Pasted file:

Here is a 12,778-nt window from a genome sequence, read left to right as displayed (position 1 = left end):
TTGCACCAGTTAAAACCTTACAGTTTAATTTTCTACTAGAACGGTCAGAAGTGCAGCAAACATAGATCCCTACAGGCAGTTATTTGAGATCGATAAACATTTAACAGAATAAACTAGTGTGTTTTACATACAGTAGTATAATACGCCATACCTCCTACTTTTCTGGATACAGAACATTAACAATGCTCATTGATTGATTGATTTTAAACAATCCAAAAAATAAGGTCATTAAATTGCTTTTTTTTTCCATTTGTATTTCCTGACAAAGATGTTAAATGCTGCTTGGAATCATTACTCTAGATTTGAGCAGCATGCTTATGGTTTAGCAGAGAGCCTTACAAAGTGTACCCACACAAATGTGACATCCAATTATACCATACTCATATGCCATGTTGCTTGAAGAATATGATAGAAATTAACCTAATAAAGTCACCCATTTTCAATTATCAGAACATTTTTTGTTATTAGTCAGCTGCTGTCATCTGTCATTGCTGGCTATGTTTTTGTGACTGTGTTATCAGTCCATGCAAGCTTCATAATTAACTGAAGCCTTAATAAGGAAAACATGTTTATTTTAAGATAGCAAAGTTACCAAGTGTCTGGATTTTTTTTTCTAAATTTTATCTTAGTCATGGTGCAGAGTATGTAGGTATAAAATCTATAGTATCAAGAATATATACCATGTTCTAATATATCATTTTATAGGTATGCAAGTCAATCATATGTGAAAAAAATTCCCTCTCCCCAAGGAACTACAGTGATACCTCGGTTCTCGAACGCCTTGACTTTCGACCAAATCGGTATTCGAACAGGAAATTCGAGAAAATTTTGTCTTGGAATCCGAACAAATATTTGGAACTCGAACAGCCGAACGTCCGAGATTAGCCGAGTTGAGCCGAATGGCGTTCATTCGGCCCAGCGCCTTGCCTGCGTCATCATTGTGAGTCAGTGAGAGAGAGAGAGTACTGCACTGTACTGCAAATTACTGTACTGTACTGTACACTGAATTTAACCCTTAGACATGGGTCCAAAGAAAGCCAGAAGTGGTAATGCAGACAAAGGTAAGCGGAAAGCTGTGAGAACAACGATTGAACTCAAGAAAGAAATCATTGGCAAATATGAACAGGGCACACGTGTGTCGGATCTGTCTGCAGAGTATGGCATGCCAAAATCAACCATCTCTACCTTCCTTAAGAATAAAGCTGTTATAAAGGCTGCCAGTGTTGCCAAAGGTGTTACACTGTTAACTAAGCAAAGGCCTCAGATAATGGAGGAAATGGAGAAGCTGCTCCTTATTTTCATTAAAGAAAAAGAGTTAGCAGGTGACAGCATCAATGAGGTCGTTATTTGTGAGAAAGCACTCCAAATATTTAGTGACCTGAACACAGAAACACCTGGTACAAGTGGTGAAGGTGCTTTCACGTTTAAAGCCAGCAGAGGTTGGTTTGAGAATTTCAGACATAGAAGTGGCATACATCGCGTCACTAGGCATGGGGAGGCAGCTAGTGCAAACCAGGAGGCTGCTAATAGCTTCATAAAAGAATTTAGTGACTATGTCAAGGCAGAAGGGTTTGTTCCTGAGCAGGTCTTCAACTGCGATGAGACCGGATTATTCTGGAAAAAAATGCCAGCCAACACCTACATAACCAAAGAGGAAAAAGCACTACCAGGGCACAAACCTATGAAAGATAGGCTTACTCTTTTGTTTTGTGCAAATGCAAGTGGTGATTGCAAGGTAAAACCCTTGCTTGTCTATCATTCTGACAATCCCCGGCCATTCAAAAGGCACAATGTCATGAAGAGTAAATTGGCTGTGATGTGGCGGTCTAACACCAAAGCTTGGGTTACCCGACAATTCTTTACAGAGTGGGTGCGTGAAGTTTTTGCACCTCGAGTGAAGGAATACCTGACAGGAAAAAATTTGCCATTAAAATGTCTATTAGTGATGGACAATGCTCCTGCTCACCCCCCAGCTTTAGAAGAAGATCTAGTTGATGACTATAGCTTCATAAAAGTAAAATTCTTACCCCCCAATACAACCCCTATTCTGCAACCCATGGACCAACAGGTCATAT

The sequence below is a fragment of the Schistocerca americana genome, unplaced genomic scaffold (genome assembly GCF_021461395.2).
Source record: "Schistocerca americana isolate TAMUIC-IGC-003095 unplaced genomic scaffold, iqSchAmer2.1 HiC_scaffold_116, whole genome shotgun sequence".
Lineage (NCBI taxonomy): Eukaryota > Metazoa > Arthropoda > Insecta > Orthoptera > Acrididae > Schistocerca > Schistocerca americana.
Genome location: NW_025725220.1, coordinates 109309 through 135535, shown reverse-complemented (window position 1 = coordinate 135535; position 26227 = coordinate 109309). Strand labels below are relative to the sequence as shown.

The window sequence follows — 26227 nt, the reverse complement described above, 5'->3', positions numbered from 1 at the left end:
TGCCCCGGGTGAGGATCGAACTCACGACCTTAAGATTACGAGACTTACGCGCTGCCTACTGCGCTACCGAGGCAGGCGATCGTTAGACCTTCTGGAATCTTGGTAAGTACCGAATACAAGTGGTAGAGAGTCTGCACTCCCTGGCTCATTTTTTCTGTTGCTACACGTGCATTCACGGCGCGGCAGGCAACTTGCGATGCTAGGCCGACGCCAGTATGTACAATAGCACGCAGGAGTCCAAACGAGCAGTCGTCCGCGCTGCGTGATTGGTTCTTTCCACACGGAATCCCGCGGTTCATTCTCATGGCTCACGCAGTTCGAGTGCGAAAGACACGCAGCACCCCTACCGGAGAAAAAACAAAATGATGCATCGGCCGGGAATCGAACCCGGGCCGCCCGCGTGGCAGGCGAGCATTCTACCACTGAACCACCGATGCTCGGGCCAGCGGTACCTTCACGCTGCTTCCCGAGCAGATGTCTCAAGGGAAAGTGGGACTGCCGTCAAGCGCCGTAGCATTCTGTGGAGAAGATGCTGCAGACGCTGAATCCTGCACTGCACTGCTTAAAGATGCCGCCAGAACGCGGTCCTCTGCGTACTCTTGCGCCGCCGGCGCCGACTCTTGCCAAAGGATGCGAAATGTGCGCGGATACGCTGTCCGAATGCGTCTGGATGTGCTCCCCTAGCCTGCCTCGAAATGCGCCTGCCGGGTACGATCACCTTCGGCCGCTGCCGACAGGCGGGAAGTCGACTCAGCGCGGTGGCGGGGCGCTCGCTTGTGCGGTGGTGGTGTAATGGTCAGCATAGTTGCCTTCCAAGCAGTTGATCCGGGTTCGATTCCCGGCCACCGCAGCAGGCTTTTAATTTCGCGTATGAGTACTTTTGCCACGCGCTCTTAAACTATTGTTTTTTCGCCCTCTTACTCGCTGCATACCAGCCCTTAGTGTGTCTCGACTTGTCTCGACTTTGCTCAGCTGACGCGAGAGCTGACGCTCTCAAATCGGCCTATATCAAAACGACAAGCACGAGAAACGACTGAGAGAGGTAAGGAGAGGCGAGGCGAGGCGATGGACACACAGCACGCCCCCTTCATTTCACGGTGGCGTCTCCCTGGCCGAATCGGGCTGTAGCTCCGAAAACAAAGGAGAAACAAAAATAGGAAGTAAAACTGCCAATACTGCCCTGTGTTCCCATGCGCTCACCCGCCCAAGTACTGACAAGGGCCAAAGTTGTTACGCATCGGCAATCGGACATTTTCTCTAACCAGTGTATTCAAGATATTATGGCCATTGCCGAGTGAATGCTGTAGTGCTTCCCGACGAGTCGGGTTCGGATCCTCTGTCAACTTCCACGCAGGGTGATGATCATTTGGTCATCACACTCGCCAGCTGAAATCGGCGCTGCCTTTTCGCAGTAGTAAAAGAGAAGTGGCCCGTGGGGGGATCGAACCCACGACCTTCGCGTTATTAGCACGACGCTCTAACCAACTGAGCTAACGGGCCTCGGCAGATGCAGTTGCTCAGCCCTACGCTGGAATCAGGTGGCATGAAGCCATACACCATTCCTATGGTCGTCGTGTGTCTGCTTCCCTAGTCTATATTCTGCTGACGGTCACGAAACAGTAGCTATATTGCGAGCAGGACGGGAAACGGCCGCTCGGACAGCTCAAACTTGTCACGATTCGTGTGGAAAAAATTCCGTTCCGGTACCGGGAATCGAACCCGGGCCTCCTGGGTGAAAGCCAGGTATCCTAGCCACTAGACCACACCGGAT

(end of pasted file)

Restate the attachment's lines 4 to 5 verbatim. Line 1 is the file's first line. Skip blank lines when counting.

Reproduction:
Source record: "Schistocerca americana isolate TAMUIC-IGC-003095 unplaced genomic scaffold, iqSchAmer2.1 HiC_scaffold_116, whole genome shotgun sequence".
Lineage (NCBI taxonomy): Eukaryota > Metazoa > Arthropoda > Insecta > Orthoptera > Acrididae > Schistocerca > Schistocerca americana.